The main ingredient for any solution to the conflict is absent. That ingredient is the desire to end the conflict does not exist in the Palestinian Leadership (Hamas and the Palestinian Authority). Both Palestinian groups are certainly not “Ying and Yang”. They have signed an agreement that they cannot keep. Hamas has no desire to recognize Israel’s right to exist and Mahmoud Abbas does not have the support of his people to negotiate either. He has even given the green light for the stabbing attacks on Israelis in his 30th September 2015 UN Assembly Speech. The Palestinian violence against Israelis continues and shows no sign of abating.
It is obvious that a solution to this conflict is by negotiating with a responsible Palestinian leadership. This does not exist. Hamas is maintaining its position of never recognizing Israel’s right to exist and views Israel’s occupation as Israel’s existence since its Declaration of Independence on 14th May 1948. It shows no sign of deviating from that standpoint. By adopting this uncompromising and non-negotiable attitude it has closed every door to a solution to the conflict. It remains a terrorist organization, using the money from world donors for rebuilding tunnels to carry out terror attacks from Gaza by infiltrating Israel, sporadic rocket fire and not doing anything to rehabilitate Gaza since the 2014 Protective Edge Campaign. Hamas prefers to keep the Palestinian People in a state of poverty and suffering so that they can blame Israel for their plight. Meanwhile, the Hamas leadership gains from this attitude financially. The leadership are multimillionaires in dollars and foreign assets, leading an ostentatious, luxurious life-style in 5-star hotels in Doha, Qatar. This is a refuge also for Hamas leaders, resident in Gaza, who know how to disappear, when hostilities between Israel and Gaza break out, using Palestinian children as human shields then crying “crocodile tears” when they are killed in the crossfire.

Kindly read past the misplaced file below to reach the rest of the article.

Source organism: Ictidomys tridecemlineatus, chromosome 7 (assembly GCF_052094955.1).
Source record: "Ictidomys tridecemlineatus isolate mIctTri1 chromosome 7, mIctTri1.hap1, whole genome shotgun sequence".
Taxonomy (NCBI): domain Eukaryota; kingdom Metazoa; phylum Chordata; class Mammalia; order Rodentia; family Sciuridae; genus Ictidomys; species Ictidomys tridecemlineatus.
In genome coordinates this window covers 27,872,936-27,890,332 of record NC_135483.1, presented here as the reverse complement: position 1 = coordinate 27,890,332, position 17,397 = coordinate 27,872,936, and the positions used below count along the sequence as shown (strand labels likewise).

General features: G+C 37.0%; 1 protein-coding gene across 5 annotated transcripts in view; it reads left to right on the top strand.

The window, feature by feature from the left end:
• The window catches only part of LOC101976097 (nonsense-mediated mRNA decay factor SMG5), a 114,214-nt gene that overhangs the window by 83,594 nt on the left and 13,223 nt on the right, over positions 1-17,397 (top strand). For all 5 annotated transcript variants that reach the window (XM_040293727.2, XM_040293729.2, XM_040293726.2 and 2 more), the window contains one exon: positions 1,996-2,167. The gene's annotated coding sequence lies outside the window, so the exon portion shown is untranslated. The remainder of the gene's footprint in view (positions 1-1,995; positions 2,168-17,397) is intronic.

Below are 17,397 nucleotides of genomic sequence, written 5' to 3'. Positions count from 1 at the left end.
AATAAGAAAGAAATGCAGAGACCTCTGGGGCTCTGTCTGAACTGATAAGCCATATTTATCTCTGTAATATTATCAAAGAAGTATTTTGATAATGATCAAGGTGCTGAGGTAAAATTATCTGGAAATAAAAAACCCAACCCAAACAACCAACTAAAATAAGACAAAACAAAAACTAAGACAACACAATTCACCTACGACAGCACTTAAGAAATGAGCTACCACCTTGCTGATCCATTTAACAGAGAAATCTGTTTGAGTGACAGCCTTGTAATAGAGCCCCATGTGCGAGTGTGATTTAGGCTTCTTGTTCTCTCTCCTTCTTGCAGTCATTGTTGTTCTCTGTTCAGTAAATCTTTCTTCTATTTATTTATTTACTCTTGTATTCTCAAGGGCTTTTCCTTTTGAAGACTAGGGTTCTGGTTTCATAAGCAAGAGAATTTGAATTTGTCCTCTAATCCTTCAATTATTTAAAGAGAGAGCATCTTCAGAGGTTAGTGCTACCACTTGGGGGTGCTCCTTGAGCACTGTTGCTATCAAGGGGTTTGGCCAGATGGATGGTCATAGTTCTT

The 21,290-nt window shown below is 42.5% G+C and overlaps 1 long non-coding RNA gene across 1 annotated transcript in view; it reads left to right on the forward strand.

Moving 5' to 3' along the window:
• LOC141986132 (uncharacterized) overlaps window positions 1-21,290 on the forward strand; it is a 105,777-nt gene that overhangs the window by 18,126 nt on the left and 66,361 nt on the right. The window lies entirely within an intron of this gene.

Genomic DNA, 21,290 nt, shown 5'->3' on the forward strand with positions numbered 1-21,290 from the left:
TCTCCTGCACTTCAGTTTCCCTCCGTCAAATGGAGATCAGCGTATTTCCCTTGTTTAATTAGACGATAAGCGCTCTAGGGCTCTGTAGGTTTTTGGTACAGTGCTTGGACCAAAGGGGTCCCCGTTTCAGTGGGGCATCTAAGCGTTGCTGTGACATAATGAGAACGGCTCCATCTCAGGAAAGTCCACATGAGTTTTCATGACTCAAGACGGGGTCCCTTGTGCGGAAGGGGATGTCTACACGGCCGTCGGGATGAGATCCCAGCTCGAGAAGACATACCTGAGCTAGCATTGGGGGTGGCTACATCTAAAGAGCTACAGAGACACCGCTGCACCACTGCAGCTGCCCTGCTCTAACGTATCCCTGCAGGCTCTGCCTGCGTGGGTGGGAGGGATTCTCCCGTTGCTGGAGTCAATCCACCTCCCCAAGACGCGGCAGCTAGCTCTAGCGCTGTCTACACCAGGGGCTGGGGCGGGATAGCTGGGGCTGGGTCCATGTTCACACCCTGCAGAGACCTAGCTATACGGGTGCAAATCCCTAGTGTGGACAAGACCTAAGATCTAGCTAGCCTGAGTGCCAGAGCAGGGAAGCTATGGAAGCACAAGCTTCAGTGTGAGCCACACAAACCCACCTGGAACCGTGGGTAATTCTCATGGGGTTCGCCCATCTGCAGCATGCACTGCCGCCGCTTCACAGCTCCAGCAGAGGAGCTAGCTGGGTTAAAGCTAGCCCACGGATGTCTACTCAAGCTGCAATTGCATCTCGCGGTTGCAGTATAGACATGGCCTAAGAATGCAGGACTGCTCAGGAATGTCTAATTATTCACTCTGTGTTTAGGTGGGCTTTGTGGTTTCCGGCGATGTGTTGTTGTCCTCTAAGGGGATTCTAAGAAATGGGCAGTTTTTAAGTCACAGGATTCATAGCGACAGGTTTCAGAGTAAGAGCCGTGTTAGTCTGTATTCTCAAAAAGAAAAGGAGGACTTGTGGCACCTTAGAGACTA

The suffering of the Palestinians and the occupation mantra that is engraved in their brains serves them very well. Why should they give it up? They do not care about the Palestinian People, nor does Mahmoud Abbas and his croneys. Mahmoud Abbas is as corrupt, and a close second in wealth to the Hamas leadership. According to a Gatestone Report by Khaled Abu Toameh May 18 2012, Mahmoud Abbas is worth $100 million. Not bad! So the pot boiling Palestinian suffering will continue. It is not Israel that holds the full blame for the occupation and Palestinian suffering. It is the Palestinian leadership, who are indifferent to the Palestinian People’s plight under their rule, whether it is Hamas or the Palestinian Authority. If they were to negotiate a settlement, whether a Two -State Solution, or whatever solution compatible with the interests of both Israelis and the Palestinians, peace would be achieved. This is even admitted by Bassem Eid, born in the Jordanian-occupied Old City in Jerusalem who currently resides in Jericho, is the founder and executive director of the Palestinian Human Rights Monitoring Group established in 1996 during the Oslo process to monitor human rights violations committed by the Palestinian Authority against its Palestinian citizens.
As the situation remains today, it is far from ideal. The deadlock remains in place with no progress towards peace. Another severe problem is the more radical position taken by the Palestinian leadership. The conflict is becoming more influenced by the turbulence in the Middle East and the influence of Daesh (ISIS) on Hamas. There are reports that Hamas and Daesh are cooperating in the Sinai.
This does not bode well for the future of peace between Israel and the Palestinians. Hamas and the PA have closed all doors to any form of negotiation with Israel. All that remains is to recite Kaddish over the Two-State Solution.